Applied Mathematics
Vol.05 No.21(2014), Article ID:52241,13 pages
10.4236/am.2014.521324

Coupled-Nonlinear Elastic Structure: An Innovative Parameterization Scheme of the Motion Equations

S. A. David

Department of Biosystems Engineering, University of São Paulo, São Paulo, Brazil

Email: sergiodavid@usp.br   Received 10 October 2014; revised 4 November 2014; accepted 16 November 2014

ABSTRACT

In this paper, I applied the Euler-Lagrange equations in order to obtain the coupled-nonlinear motion equations for an elastic structure. The model is composed of six coupled and strongly nonlinear ordinary differential equations. The new contribution of this work arises from the fact that a convenient and innovative parameterization of the motion equations for the elastic system was developed with all mathematical nonlinearities taken into account, without the usage of any simplifying linearization procedure, as found in most of the works presented in the literature. The results can be used as a source for conducting experiments and can be useful for a better understanding and control of such nonlinear elastic systems.

Keywords:

Mathematical Modeling, Lightweight Elements, Dynamic Systems, Mechanics 1. Introduction

The use of the lightweight structural elements in space applications, underwater interventions as well as in robotic manipulators under the requirement for precise positioning, easier transportation, less power consumption, has increased the interest in having a precise model that closely represents such mechanical systems for all their conditions. The position and velocity vector obtained, after imposing the inextensibility conditions, are used in kinetic energy expression while the curvature is used in the potential energy. The Lagrangian dynamics  in conjunction with the assumed modes method  are utilized in order to obtain the non-linear  equations of motion that are treated with all non-linearities taken into account, without the usage of any simplifying linearization procedure, as found in most of the works found in the literature. The resulting non-linear model is composed of six coupled and strongly non-linear ordinary differential equations are discussed, simulated and some results of this simulation are presented. The way in which the motion equations were treated in this paper, allows the monitoring of each contributing factor for the system elasticity. The main goal of this work is to treat the motion equations according to a general approach, without the usage of any linearization procedure, and this way to permit assesses the system behavior through controlled simulations.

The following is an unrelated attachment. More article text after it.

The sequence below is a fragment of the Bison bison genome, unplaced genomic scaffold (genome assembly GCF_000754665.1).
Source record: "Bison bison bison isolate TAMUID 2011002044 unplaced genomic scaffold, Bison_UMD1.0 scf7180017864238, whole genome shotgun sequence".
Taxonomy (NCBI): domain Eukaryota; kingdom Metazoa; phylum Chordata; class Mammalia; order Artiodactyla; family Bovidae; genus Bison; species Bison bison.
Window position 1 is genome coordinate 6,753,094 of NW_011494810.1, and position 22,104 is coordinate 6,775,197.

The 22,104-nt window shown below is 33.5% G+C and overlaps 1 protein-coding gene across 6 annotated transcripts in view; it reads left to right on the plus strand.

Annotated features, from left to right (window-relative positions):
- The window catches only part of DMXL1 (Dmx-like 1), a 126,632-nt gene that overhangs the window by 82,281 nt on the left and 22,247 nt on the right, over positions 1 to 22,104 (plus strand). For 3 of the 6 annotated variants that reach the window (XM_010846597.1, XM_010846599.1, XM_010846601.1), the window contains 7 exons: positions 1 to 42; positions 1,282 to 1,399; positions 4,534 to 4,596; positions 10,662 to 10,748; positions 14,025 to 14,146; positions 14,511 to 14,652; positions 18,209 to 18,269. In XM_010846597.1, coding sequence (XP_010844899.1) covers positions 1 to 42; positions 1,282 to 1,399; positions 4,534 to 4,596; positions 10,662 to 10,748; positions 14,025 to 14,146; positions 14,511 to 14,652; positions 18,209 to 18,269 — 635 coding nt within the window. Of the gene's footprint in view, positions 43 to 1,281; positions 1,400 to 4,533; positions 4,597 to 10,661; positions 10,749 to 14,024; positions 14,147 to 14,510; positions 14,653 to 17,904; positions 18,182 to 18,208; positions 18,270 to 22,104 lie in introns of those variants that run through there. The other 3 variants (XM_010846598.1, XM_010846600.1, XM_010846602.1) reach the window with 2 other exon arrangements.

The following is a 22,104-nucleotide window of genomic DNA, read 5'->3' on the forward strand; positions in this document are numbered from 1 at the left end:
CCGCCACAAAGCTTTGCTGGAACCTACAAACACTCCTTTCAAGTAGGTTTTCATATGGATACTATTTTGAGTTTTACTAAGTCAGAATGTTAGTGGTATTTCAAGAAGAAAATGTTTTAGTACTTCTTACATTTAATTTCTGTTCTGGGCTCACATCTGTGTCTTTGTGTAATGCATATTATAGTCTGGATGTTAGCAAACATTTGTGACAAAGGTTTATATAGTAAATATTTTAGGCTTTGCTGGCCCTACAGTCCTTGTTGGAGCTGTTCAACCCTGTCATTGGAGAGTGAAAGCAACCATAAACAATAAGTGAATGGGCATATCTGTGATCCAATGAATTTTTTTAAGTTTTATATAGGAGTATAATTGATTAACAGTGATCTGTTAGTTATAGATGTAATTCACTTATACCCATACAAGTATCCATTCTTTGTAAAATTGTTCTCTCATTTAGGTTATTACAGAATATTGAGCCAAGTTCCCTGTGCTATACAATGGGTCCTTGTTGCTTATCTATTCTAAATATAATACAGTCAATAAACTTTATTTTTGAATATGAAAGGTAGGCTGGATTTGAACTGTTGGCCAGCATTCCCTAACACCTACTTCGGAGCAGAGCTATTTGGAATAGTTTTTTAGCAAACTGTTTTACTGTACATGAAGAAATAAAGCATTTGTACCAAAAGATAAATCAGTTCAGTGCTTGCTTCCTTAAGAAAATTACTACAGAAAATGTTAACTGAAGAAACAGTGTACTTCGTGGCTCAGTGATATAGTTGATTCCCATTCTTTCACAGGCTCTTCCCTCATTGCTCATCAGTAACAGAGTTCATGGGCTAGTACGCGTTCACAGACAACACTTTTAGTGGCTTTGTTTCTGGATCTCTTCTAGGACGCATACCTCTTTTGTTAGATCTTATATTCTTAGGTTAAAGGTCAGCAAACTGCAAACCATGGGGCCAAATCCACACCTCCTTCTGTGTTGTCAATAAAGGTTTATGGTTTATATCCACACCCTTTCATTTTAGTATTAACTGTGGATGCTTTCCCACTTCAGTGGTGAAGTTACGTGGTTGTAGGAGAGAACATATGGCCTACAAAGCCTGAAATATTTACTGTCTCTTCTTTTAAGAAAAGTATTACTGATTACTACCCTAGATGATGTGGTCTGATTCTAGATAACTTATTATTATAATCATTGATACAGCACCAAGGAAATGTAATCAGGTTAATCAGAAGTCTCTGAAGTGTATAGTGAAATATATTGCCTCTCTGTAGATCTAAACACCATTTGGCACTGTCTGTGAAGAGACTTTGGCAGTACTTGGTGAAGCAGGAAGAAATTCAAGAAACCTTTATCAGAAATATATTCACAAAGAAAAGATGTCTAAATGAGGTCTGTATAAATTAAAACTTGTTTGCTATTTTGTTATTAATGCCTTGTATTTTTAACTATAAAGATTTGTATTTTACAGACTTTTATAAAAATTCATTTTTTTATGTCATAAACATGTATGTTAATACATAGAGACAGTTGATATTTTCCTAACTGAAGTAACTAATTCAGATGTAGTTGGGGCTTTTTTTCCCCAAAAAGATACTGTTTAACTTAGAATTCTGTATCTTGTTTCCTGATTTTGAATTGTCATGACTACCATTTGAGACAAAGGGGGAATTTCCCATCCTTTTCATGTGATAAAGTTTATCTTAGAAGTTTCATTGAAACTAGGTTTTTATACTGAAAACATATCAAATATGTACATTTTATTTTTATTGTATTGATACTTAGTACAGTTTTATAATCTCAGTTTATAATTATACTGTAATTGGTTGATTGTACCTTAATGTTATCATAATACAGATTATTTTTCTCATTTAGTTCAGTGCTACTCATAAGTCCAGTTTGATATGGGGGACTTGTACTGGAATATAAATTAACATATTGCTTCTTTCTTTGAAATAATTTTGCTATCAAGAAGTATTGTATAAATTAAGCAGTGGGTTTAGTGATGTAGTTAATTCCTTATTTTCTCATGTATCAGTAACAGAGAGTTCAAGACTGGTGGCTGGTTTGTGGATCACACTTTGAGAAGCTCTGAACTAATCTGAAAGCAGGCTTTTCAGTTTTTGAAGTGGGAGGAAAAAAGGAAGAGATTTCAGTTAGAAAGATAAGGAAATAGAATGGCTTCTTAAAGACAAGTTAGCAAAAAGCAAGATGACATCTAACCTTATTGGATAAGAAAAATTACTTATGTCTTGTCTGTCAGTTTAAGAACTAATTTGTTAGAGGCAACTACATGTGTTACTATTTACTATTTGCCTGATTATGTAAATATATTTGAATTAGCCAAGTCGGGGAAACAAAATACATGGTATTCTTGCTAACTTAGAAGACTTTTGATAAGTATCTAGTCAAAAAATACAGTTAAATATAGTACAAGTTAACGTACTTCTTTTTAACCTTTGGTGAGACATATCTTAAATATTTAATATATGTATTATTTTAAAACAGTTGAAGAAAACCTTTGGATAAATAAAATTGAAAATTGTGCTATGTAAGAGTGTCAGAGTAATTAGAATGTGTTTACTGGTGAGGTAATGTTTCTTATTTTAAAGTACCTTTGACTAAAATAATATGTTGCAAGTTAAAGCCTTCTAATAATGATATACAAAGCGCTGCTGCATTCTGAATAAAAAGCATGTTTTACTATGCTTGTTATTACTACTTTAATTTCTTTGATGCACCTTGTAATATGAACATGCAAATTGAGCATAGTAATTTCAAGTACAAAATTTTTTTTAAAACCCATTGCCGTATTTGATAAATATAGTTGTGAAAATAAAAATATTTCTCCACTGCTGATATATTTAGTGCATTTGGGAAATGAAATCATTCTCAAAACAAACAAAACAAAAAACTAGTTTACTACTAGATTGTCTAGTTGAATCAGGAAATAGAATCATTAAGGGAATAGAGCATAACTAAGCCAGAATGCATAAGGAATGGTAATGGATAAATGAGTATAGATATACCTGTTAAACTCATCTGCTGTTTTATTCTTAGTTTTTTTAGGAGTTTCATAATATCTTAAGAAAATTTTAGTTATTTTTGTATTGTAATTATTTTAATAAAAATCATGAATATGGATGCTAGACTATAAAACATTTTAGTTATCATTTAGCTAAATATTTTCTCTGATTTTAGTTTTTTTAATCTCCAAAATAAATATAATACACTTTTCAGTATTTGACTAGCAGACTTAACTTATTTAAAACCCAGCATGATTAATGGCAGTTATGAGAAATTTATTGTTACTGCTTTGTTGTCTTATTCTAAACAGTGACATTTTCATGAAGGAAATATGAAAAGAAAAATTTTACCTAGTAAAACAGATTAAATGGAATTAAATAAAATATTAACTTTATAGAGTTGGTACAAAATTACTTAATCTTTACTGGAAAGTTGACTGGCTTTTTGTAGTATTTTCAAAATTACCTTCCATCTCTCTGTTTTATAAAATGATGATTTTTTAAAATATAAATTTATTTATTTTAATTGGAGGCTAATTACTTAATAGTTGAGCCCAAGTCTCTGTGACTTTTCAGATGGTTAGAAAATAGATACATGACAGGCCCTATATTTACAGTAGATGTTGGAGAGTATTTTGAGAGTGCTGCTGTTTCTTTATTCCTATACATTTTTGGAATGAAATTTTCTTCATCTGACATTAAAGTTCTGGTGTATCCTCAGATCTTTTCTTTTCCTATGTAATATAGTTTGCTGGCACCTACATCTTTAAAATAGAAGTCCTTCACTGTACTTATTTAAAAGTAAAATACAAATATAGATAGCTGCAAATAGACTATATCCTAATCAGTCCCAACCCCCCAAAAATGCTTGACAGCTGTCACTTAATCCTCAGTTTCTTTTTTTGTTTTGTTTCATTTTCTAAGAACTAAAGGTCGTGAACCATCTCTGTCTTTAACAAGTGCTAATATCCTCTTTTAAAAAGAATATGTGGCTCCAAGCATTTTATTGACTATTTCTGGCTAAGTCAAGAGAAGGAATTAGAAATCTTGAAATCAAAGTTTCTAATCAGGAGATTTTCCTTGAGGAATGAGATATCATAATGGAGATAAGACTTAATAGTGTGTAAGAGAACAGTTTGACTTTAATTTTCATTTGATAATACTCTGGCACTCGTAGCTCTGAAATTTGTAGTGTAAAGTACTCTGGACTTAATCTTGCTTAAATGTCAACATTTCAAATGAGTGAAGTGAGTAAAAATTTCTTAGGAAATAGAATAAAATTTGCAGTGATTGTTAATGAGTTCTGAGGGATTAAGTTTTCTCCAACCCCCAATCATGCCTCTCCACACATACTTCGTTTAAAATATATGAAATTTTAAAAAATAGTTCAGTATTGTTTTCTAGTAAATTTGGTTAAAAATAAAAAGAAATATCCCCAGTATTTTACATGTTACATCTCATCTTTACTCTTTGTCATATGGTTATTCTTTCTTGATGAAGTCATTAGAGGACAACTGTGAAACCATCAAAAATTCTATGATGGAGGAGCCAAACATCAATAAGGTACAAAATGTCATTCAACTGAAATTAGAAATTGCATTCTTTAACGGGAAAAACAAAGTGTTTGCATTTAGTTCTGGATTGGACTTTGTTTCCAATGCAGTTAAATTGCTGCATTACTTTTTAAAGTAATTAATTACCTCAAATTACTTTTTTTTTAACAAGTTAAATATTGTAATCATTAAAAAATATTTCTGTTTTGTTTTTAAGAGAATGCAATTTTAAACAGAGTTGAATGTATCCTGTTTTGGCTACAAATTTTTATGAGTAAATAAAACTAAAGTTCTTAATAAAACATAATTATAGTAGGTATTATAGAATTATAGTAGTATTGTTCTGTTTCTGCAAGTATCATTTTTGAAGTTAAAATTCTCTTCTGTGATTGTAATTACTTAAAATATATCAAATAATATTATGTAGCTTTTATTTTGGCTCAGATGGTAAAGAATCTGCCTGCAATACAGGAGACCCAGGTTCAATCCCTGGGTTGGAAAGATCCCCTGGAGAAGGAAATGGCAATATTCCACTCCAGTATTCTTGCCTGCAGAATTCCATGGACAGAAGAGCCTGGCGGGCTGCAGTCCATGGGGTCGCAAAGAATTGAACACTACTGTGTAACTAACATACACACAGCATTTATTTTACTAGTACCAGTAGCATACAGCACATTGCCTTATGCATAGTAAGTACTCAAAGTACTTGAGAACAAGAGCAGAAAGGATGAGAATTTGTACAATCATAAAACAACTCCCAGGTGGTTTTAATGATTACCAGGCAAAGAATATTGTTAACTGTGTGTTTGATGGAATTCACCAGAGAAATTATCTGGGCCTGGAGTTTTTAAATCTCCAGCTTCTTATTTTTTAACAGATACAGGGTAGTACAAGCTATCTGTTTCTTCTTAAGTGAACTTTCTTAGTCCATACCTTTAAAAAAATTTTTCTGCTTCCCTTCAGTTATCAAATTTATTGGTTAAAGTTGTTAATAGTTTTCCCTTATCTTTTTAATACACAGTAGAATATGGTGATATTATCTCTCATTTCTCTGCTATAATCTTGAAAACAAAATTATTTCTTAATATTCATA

2. Problem Description

In this work the dynamic modeling is performed for a system that contains two elastic beams and two rotational joints.

A convenient parameterization of the terms of the motion equations, which makes it easier to compare the simulation results for the rigid and for the elastic structure  is also developed. The studied elastic system is assumed to have a planar movement. Even with this assumption, the complexity of the resulting dynamic equations for this system is large when compared to the equations for rigid structures  .

The model is established basically by the superposition of the elastic movement with the movement of a hypothetical rigid body. A convenient mathematical set of equations is developed for this purpose. The elastic  movement of the beams is truncated in the second mode, that is, it is considered that the amplitudes of all higher order vibration modes  are much smaller than the amplitude of vibration of the first mode. In such a case, a non-linear model with six degrees of freedom is obtained.

I outline that, one of the tasks of this work is to treat the motion equations according to a general approach, without simplifying linearizations procedure.

3. The Model

The physical model for the elastic system is established in accordance to the schematic drawing shown in the Figure 1.